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http://dx.doi.org/10.1101/gad.1367206DOI Listing
http://www.ncbi.nlm.nih.gov/pmc/articles/PMC1472475PMC
May 2006

Evidence that the yeast spindle assembly checkpoint has a target other than the anaphase promoting complex.

Cell Cycle 2005 Nov 5;4(11):1555-7. Epub 2005 Nov 5.

Department of Genetics, Cell Biology & Development, University of Minnesota Medical School, Minneapolis, Minnesota 55455, USA.

The spindle assembly checkpoint monitors biorientation of chromosomes on the metaphase spindle and inhibits the Anaphase Promoting Complex (APC) specificity factor Cdc20. If APC-Cdc20 is the sole target of the spindle checkpoint, then cells lacking APC and its targets, B-type cyclin and securin, would lack spindle checkpoint function. We tested this hypothesis in yeast cells that are APC-null. Surprisingly, we find that such yeast cells are able to activate the spindle assembly checkpoint, delaying cell cycle progression in G2/M phase. These data suggest that the spindle checkpoint has a non-APC target that can restrain anaphase onset.
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http://dx.doi.org/10.4161/cc.4.11.2144DOI Listing
November 2005

Regulated separation of sister centromeres depends on the spindle assembly checkpoint but not on the anaphase promoting complex/cyclosome.

Cell Cycle 2005 Nov 7;4(11):1561-75. Epub 2005 Nov 7.

Department of Genetics, Cell Biology & Development, University of Minnesota Medical School, Minneapolis, Minnesota 55455, USA.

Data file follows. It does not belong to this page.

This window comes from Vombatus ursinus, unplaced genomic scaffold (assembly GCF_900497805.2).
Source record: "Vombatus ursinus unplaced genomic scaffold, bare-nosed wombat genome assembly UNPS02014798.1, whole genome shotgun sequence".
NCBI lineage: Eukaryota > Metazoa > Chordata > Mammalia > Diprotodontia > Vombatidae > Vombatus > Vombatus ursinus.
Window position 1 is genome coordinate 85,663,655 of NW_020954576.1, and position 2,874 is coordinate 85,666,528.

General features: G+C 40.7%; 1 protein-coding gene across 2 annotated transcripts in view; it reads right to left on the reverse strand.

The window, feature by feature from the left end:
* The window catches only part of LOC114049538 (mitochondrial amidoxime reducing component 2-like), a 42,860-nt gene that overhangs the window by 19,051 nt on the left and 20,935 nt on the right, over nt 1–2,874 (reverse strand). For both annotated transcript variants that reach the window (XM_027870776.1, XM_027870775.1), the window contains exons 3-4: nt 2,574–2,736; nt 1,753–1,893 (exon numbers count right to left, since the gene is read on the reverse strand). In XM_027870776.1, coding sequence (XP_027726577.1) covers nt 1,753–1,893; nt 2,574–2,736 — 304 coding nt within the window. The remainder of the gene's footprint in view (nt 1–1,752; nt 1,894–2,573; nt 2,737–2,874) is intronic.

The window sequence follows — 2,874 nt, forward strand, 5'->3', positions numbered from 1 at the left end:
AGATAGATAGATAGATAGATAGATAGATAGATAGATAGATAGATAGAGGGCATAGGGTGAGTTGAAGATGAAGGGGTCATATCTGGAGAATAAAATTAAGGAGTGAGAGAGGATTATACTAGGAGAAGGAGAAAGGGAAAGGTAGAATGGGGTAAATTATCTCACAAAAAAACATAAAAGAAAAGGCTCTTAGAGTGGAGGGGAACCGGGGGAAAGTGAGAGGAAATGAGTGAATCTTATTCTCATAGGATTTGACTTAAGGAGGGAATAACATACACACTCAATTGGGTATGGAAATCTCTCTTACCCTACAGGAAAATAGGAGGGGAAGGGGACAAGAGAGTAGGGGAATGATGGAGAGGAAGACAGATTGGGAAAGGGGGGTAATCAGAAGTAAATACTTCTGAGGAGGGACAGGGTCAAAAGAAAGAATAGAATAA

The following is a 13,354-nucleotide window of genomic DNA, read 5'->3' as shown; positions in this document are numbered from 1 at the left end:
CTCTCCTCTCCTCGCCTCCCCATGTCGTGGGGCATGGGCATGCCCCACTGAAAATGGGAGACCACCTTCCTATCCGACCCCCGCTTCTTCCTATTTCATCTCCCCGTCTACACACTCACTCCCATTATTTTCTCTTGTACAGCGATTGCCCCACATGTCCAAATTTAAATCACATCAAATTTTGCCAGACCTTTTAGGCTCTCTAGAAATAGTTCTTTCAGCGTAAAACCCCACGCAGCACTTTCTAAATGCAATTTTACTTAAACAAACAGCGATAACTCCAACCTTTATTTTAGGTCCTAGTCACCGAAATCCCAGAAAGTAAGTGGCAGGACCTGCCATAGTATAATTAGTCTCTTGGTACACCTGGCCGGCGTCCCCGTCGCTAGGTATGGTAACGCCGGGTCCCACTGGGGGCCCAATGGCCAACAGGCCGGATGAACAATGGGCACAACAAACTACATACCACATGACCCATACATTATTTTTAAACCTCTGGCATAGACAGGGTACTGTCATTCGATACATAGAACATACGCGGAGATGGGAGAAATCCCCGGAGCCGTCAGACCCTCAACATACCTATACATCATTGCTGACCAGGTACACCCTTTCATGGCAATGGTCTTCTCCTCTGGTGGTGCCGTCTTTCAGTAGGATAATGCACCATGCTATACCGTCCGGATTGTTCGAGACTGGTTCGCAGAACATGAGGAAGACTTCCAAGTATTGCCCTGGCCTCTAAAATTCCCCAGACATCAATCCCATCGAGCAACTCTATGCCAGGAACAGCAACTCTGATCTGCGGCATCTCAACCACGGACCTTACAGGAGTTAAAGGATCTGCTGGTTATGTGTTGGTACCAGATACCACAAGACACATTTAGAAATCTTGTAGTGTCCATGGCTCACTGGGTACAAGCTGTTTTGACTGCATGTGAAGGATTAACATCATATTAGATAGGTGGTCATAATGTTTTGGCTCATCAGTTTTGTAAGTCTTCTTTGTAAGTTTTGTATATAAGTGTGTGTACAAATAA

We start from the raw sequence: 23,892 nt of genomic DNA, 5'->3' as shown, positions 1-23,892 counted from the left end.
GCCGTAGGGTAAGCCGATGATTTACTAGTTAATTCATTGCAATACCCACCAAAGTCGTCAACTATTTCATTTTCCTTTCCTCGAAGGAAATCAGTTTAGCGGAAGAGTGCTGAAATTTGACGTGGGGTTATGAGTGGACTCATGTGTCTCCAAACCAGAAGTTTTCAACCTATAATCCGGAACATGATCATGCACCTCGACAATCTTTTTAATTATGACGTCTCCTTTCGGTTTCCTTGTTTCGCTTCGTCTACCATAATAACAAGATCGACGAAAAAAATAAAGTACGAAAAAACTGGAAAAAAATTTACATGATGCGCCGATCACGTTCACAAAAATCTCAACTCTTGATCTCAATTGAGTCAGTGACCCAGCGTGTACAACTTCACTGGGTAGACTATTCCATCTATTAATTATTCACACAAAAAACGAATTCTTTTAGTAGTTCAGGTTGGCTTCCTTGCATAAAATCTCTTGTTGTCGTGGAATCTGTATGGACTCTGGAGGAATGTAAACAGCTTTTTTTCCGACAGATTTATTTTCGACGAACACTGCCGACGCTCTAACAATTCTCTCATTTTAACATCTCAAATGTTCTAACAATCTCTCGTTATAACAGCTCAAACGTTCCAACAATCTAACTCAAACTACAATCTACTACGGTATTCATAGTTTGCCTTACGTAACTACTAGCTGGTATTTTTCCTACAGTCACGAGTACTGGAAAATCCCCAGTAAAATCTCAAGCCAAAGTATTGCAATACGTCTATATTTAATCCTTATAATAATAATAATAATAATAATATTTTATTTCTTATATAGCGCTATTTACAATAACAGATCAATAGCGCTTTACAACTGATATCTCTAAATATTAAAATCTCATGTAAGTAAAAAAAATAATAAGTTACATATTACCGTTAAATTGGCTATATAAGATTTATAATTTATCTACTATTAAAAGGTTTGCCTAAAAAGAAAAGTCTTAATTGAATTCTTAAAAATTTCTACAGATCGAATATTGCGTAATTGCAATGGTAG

Key to faithful genetic inheritance is the cohesion between sister centromeres that physically links replicated sister chromatids and is then abruptly lost at the onset of anaphase. Misregulated cohesion causes aneuploidy, birth defects and perhaps initiates cancers. Loss of centromere cohesion is controlled by the spindle checkpoint and is thought to depend on a ubiquitin ligase, the Anaphase Promoting Complex/Cyclosome (APC). But here we present evidence that the APC pathway is dispensable for centromere separation at anaphase in mammals, and that anaphase proceeds in the presence of cyclin B and securin. Arm separation is perturbed in the absence of APC, compromising the fidelity of segregation, but full sister chromatid separation is achieved after a delayed anaphase. Thereafter, cells arrest terminally in telophase with high levels of cyclin B. Extending these findings we provide evidence that the spindle checkpoint regulates centromere cohesion through an APC-independent pathway. We propose that this Centromere Linkage Pathway (CLiP) is a second branch that stems from the spindle checkpoint to regulate cohesion preferentially at the centromeres and that Sgo1 is one of its components.
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http://dx.doi.org/10.4161/cc.4.11.2146DOI Listing
November 2005

MRX (Mre11/Rad50/Xrs2) mutants reveal dual intra-S-phase checkpoint systems in budding yeast.

Cell Cycle 2005 Aug 19;4(8):1073-7. Epub 2005 Aug 19.

Department of Genetics, Cell Biology & Development, University of Minnesota Medical School, Minneapolis, Minnesota, USA.

The intra-S-phase checkpoint is a signaling pathway that induces slow DNA replication in the presence of DNA damage. In humans, defects in this checkpoint pathway might account for phenotypes seen in autosomal recessive diseases including ataxia telangiectasia-like disorder and Nijmegen breakage syndrome, where MRN complex components,Mre11 and Nbs1, are mutated. Here we provide evidence that the equivalent budding yeast complex, MRX (Mre11/Rad50/Xrs2), is not required for the intra-S-phase checkpoint in response to DNA alkylation damage, but is required in the presence of double-stranded DNA breaks. These data indicate, at least in budding yeast, that alternate pathways enforce replication slowing depending on the particular DNA lesion.